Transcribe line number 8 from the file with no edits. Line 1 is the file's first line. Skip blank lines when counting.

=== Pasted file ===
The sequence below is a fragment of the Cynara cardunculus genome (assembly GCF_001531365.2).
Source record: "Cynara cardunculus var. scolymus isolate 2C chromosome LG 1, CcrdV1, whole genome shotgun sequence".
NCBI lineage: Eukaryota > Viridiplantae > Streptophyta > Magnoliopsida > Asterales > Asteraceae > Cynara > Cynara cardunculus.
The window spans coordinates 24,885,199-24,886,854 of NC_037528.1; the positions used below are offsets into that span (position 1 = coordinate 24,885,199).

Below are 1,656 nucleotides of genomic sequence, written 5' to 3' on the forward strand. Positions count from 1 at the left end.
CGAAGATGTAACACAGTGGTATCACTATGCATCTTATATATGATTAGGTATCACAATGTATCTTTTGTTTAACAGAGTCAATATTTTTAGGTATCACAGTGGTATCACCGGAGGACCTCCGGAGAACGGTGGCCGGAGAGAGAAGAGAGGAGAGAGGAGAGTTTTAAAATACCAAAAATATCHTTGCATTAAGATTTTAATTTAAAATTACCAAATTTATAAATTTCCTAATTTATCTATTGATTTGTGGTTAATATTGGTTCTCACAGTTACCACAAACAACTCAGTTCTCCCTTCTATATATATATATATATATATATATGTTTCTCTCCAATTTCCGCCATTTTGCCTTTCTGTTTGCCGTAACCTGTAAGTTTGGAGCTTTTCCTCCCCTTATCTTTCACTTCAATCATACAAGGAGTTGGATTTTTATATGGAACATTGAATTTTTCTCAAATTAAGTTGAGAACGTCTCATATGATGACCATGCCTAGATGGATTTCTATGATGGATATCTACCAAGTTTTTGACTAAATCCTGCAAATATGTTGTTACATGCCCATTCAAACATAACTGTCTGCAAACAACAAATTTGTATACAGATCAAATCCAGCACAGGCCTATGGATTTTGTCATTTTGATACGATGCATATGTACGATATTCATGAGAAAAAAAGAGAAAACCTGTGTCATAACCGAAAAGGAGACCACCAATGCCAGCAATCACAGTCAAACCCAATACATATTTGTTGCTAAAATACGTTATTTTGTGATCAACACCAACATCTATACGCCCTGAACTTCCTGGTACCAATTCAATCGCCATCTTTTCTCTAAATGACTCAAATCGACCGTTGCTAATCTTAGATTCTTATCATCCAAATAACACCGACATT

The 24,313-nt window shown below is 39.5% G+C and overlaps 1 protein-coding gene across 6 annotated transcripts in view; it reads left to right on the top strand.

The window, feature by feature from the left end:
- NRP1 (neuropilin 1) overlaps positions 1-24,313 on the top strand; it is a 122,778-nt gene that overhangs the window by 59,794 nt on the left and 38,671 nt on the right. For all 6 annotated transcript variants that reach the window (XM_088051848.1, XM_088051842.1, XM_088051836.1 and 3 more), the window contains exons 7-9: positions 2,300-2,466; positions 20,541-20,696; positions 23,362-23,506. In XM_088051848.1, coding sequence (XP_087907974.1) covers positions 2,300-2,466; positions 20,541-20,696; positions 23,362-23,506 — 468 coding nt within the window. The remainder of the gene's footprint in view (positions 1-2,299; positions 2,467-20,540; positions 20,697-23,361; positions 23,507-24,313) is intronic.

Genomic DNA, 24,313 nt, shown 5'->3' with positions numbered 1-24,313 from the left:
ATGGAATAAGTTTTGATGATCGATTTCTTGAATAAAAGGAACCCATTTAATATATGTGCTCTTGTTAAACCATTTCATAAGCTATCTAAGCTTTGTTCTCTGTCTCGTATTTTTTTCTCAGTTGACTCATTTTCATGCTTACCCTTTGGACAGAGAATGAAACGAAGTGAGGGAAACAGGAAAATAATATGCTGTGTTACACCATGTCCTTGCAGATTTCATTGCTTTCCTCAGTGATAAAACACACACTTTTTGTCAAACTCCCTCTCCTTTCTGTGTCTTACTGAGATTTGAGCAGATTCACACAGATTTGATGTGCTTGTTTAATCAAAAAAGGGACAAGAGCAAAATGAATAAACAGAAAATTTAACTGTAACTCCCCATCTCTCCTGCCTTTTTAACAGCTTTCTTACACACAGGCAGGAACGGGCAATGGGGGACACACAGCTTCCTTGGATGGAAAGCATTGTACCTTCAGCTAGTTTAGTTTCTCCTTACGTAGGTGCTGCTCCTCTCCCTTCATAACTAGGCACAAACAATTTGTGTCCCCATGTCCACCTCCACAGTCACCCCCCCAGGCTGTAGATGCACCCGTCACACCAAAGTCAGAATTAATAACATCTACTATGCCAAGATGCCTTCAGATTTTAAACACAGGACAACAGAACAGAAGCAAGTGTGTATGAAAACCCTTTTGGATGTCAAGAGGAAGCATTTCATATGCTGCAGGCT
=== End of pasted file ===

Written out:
The window, feature by feature from the left end: